Windows Phone 8 handsets

Windows Phone 8 hasn't always been our cup of tea, but its on an upward tick, and now might be the time to buy that Windows Phone. (See also How to update a Windows Phone smartphone.)

We've spent a big time talking about Windows Phone 8 on the Tech Advisor Blog, and we've rarely been entirely complimentary. It's not that there's anything particularly wrong with Microsoft's platform for smartphone, you understand. It's just that in a market that already included iPhone, Android and BlackBerry, Windows Phone 8 offered very little that was new.

Add to that the fact that existing Windows Phone 7 users were left behind with no means of upgrading, and it seemed that even Windows Phone fans would be dissuaded from sticking with Windows. And that meant that the people selling apps and media were less than keen to back the platform. And that in turn meant fewer people buying handsets, and therefore fewer people making handsets and, well, it didn't look great for Windows Phone 8.

But something is stirring in the Windows Phone world. In time to come the fact that everyone but Nokia stopped supporting WP8 may come to be seen as a blessing. Especially now that Microsoft has purchased Nokia's consumer phone business. Nokia has a range of distinctive handsets that offer something for every screen size and price point. And for that reason now be the time to jump aboard the Windows Phone bandwagon. See also: Nokia Lumia 102 preview.

1. Why you should buy a Windows Phone: A stable, secure platform

There was never anything particularly wrong with Windows Phone 8. It was just late to the party, and the launch was miss-managed. There are still relatively few apps in the Windows Phone store, but at the last count it was 190,000. More importantly it is increasingly difficult to find a specific app that should be there and isn't. And anyway the excellent IE 10 (yes, I wrote that) and HTML 5 makes apps less important. The web works well.

2. Why you should buy a Windows Phone: Quality handsets, quality experience

We've yet to test a Windows Phone that offered anything less than decent performance, regardless of the price point. They just work. If you are unsure of the handset you should buy, you can be sure that a Windows Phone is highly unlikely to be a lemon. Not least because these days it is almost certainly going to be made by Nokia, soon to be Microsoft owned.

Nokia offers a full range of solid handsets from 4in to 6in, and from £150 to £600. There's a phone for everyone and they are all decent if not spectacular buys. You can't say the same in either the Android world with its variable quality, or Apple's super premium iPhone lineup in which the budget buy is a two-year-old handset that costs £349.

Nokia phones are well built and perform well. And if you are a Windows user the experience will be familiar and useful in a meaningful way. Windows Phone 8 because a much better deal when you are a regular Windows 8 user. If you use either or both of Xbox or Windows RT so much the better. Having a single log in to access apps and media, as well as email and other communications, is pretty neat.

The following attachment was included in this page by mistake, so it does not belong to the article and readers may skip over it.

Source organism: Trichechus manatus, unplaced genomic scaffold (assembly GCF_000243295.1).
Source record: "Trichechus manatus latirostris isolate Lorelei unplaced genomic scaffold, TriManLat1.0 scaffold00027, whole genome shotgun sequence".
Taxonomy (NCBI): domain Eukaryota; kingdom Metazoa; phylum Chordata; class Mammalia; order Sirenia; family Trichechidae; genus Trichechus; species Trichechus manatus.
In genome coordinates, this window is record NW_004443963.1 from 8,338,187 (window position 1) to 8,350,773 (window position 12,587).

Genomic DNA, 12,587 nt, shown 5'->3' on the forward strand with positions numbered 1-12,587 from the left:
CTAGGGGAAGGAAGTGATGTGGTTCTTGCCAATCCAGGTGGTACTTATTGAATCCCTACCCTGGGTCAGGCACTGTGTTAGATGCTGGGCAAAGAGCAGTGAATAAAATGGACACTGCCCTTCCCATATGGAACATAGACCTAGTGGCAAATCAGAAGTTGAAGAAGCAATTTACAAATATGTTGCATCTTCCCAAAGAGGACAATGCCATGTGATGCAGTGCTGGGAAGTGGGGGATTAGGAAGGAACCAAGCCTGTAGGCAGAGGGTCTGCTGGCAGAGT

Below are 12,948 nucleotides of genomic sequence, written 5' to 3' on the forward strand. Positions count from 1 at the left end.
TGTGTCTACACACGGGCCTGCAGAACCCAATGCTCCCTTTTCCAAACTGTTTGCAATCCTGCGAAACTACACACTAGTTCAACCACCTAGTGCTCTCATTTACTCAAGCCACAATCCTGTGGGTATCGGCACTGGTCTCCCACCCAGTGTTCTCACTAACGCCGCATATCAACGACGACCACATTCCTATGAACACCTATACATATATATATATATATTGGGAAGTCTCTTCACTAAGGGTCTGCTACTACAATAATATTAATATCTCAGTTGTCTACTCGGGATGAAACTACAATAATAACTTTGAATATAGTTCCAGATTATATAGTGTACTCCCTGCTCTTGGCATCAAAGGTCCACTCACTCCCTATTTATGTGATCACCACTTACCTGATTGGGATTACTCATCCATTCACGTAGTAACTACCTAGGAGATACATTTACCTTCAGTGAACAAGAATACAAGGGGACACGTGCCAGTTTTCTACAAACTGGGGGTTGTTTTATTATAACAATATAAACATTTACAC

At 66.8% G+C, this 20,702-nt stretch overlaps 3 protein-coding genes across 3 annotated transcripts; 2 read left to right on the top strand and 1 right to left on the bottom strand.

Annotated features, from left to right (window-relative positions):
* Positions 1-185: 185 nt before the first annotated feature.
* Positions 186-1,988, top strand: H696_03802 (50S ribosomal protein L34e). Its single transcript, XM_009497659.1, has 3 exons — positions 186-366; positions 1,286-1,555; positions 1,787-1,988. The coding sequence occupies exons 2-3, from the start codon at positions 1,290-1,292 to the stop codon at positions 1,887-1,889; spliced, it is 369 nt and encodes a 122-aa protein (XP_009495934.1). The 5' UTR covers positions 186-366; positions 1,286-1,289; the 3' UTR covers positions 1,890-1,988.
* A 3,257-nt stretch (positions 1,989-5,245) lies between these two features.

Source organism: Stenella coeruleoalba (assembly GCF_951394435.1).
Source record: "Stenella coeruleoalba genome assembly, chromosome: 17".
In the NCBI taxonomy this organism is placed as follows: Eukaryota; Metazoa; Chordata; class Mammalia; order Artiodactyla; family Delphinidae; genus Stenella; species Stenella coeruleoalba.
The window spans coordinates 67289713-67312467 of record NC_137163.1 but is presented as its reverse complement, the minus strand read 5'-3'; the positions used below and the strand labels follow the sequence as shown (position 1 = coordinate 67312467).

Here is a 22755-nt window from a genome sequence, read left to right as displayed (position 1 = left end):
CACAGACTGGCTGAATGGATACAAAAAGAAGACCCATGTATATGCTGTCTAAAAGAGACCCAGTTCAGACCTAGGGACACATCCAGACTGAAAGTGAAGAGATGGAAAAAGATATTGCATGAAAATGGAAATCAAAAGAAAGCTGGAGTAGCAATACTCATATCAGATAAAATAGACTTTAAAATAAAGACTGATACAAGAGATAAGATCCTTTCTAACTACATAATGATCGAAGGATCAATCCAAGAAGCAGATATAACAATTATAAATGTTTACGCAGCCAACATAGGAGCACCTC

3. Why you should buy a Windows Phone: Variety in a samey world  

And there's the other thing about the Lumia Windows Phone 8 handsets. They are distinctive. They look different.

The Lumia lineup offers a guarantee of at least a certain quality, but it also guarantees that your friends with me-too iPhones and Androids will ask you what you are toting. Windows Phone 8 offers much the same functionality as do all premium smartphones. But it does so within a series of handsets, and within an interface, that look different to all the others.

It feels odd to say, but in the smartphone world at least Microsoft is the unconventional choice. I know: go figure.

4. Why you should buy a Windows Phone: Business is business

That said, Microsoft hasn't lost its grasp of the mundane. If you run a business with a fleet of phones you have only two sensible options: Windows Phone and BlackBerry.  Why? Because iPhone and Android don't allow for server side updates, data scrubbing and the like. Each individual iPhone or Android handset is its own little network, with all the security issues that entails. If you want to be able to brick a phone when Darren in sales leaves it in the pub, or make sure all company handsets are up to date, you need to choose BlackBerry or Windows Phone.

BlackBerry fans, this is awkward. BlackBerry is very much yesterday's platform. Indeed, I wouldn't be amazed if Microsoft didn't pick some of the juiciest morsels out of the BlackBerry carcass to support its own designs on the enterprise market.

And because it isn't 2003 none of your colleagues want a BlackBerry. If you want a set of phones that will gladden the heart of your network admin without causing the staff to revolt, Windows Phone it is.  

5. Why you should buy a Windows Phone: Back a winner

The smartphone market is changing, and Windows Phone is - whisper it - doing okay. Nokia has around 10 percent of the market in countries like the UK. That might not sound like much, but with the exception of Apple and Samsung every other phone maker in the world would love that share of the market. And with the Microsoft purchase likely to happen in the middle of next year Nokia will get the backing of a company with extremely deep pockets and a desire to establish Windows Phone. There will also be clarity of purpose and strategy.

Plus the key market growth area is at the budget end, and no-one is better placed to win that battle than Nokia.

Expect BlackBerry and many of the less glamorous Android makers to bow out of the market, but Nokia and Windows Phone 8 will keep going strong.

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